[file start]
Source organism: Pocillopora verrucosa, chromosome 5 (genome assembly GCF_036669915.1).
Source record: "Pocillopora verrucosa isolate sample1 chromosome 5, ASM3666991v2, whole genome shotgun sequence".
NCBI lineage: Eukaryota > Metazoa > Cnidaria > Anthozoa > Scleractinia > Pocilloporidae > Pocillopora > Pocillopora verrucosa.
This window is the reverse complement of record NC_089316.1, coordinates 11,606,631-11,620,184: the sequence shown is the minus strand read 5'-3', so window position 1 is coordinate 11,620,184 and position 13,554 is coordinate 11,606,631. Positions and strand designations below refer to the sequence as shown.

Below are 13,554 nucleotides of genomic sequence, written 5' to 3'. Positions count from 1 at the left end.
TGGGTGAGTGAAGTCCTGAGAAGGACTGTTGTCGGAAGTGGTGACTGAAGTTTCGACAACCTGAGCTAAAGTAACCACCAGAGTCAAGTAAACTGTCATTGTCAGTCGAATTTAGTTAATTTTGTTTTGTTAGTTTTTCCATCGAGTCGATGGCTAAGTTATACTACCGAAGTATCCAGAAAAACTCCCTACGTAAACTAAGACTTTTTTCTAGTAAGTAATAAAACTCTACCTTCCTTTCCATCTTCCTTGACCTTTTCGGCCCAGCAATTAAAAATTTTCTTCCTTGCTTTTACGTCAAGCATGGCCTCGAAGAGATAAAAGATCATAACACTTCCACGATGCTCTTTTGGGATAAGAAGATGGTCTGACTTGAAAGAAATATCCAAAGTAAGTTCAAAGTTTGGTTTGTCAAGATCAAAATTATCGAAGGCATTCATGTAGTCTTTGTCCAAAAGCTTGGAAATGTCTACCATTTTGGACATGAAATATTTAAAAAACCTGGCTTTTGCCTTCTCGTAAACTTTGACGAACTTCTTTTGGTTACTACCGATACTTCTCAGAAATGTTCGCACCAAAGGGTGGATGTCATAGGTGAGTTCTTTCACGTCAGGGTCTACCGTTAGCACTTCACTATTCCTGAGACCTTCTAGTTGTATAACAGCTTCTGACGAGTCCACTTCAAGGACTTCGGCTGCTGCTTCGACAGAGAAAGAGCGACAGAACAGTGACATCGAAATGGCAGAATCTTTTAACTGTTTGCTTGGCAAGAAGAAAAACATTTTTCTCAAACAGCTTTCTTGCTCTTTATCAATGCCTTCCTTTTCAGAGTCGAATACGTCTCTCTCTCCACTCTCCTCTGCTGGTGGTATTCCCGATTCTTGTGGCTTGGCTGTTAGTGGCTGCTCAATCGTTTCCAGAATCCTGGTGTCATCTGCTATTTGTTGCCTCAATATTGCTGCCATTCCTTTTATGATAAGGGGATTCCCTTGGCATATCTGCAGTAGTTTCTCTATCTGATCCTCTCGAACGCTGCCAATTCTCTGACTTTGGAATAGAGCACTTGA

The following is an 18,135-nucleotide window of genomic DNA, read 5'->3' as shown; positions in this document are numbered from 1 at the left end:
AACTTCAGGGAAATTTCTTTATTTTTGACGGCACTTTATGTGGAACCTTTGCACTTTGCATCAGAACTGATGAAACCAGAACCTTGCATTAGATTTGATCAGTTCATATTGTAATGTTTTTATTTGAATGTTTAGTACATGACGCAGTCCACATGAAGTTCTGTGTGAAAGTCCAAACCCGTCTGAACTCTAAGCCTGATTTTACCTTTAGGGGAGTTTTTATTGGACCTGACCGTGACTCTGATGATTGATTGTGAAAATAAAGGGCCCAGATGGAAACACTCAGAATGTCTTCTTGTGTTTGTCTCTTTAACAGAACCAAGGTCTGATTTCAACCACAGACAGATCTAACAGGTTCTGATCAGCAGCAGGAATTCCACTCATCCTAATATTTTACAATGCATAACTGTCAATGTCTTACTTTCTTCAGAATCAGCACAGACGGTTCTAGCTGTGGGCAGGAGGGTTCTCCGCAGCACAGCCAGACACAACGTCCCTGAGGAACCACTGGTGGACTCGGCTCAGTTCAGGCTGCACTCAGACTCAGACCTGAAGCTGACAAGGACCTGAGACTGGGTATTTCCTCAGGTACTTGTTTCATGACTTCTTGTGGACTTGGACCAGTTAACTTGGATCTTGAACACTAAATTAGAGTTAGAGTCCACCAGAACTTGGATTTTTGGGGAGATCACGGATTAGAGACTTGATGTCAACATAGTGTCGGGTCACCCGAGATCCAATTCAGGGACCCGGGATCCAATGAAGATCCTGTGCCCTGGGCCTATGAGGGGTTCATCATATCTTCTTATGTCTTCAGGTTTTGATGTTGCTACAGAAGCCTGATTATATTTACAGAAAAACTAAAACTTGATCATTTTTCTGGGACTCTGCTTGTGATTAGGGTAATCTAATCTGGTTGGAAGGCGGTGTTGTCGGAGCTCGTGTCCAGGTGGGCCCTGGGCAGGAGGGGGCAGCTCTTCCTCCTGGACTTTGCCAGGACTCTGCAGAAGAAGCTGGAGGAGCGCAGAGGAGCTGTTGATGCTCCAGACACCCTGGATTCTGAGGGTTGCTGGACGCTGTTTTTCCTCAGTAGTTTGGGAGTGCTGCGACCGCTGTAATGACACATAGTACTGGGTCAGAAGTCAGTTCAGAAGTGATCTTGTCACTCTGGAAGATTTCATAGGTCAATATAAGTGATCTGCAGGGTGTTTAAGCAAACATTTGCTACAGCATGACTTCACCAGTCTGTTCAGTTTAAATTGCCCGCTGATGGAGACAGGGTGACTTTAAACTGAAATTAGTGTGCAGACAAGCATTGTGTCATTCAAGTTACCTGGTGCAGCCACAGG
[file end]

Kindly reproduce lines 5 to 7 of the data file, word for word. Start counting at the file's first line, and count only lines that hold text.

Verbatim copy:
Below are 13,554 nucleotides of genomic sequence, written 5' to 3'. Positions count from 1 at the left end.
TGGGTGAGTGAAGTCCTGAGAAGGACTGTTGTCGGAAGTGGTGACTGAAGTTTCGACAACCTGAGCTAAAGTAACCACCAGAGTCAAGTAAACTGTCATTGTCAGTCGAATTTAGTTAATTTTGTTTTGTTAGTTTTTCCATCGAGTCGATGGCTAAGTTATACTACCGAAGTATCCAGAAAAACTCCCTACGTAAACTAAGACTTTTTTCTAGTAAGTAATAAAACTCTACCTTCCTTTCCATCTTCCTTGACCTTTTCGGCCCAGCAATTAAAAATTTTCTTCCTTGCTTTTACGTCAAGCATGGCCTCGAAGAGATAAAAGATCATAACACTTCCACGATGCTCTTTTGGGATAAGAAGATGGTCTGACTTGAAAGAAATATCCAAAGTAAGTTCAAAGTTTGGTTTGTCAAGATCAAAATTATCGAAGGCATTCATGTAGTCTTTGTCCAAAAGCTTGGAAATGTCTACCATTTTGGACATGAAATATTTAAAAAACCTGGCTTTTGCCTTCTCGTAAACTTTGACGAACTTCTTTTGGTTACTACCGATACTTCTCAGAAATGTTCGCACCAAAGGGTGGATGTCATAGGTGAGTTCTTTCACGTCAGGGTCTACCGTTAGCACTTCACTATTCCTGAGACCTTCTAGTTGTATAACAGCTTCTGACGAGTCCACTTCAAGGACTTCGGCTGCTGCTTCGACAGAGAAAGAGCGACAGAACAGTGACATCGAAATGGCAGAATCTTTTAACTGTTTGCTTGGCAAGAAGAAAAACATTTTTCTCAAACAGCTTTCTTGCTCTTTATCAATGCCTTCCTTTTCAGAGTCGAATACGTCTCTCTCTCCACTCTCCTCTGCTGGTGGTATTCCCGATTCTTGTGGCTTGGCTGTTAGTGGCTGCTCAATCGTTTCCAGAATCCTGGTGTCATCTGCTATTTGTTGCCTCAATATTGCTGCCATTCCTTTTATGATAAGGGGATTCCCTTGGCATATCTGCAGTAGTTTCTCTATCTGATCCTCTCGAACGCTGCCAATTCTCTGACTTTGGAATAGAGCACTTGA

The following is an 18,135-nucleotide window of genomic DNA, read 5'->3' as shown; positions in this document are numbered from 1 at the left end: